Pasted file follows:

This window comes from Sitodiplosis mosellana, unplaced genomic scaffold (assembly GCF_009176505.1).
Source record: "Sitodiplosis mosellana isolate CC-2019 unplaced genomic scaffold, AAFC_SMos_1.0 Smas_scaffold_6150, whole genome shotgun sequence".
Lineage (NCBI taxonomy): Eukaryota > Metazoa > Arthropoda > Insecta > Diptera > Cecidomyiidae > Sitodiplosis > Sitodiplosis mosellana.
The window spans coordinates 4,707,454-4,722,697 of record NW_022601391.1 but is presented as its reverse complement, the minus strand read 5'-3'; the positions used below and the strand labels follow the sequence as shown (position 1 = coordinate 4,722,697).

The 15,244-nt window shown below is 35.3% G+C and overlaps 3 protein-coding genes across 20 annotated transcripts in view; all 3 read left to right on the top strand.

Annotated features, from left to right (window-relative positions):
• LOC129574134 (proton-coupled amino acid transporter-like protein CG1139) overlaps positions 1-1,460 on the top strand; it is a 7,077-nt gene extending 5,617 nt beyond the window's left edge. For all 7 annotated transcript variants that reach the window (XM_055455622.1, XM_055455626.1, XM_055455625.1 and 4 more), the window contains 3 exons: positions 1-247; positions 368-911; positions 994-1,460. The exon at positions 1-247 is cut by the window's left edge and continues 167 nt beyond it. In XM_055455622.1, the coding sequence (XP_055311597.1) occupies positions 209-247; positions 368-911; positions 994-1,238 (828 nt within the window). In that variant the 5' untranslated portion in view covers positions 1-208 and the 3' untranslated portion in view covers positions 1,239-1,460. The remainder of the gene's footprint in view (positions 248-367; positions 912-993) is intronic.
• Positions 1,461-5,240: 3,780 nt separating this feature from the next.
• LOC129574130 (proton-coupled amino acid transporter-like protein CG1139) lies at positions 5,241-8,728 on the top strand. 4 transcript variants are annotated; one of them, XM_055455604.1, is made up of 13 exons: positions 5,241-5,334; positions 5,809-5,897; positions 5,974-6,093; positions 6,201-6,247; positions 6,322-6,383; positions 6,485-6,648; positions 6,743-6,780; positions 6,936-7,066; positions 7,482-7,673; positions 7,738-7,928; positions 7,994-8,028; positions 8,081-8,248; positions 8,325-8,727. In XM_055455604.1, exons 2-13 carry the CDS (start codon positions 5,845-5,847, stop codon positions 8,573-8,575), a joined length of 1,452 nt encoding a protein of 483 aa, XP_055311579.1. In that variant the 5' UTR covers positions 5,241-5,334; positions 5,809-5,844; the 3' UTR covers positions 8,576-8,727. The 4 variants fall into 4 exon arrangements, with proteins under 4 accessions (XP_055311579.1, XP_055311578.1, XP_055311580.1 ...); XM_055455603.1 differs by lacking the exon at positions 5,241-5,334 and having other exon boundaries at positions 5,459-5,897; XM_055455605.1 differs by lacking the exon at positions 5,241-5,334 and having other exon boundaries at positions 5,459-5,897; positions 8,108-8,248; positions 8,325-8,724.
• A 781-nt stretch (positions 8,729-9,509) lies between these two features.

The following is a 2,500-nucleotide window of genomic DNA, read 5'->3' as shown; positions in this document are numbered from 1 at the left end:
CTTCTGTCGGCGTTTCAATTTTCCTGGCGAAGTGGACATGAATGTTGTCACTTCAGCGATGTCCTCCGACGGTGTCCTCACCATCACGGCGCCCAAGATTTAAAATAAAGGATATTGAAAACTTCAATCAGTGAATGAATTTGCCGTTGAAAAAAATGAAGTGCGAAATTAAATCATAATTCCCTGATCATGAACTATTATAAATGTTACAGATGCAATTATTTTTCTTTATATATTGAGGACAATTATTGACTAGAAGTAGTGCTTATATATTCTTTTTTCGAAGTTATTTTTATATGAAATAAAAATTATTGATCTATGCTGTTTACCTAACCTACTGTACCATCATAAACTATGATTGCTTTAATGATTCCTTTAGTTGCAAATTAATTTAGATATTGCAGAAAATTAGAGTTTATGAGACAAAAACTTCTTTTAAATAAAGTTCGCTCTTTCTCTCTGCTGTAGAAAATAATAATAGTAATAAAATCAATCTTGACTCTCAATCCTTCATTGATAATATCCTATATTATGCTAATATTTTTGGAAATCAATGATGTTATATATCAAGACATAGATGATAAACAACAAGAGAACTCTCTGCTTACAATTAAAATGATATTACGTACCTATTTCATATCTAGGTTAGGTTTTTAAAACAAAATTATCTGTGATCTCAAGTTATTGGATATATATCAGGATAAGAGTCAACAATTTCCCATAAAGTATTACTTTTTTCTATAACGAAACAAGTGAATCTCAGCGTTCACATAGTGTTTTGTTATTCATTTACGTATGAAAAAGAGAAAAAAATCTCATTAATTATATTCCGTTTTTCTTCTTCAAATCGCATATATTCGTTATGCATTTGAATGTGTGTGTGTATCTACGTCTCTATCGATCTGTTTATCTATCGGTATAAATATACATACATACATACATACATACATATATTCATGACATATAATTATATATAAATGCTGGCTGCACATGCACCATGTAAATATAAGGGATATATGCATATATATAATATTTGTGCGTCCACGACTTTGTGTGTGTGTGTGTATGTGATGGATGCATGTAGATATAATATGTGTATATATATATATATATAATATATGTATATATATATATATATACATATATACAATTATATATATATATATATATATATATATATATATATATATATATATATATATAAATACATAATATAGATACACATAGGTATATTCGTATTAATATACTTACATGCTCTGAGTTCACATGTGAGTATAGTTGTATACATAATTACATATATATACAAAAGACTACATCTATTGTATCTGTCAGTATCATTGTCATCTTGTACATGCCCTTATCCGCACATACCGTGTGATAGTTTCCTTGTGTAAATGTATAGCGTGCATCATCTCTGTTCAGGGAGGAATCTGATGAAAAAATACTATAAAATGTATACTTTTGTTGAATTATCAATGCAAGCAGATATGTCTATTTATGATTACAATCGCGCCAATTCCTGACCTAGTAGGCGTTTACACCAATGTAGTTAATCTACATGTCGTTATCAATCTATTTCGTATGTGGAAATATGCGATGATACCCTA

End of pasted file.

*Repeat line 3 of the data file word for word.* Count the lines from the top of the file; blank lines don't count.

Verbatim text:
Lineage (NCBI taxonomy): Eukaryota > Metazoa > Arthropoda > Insecta > Diptera > Cecidomyiidae > Sitodiplosis > Sitodiplosis mosellana.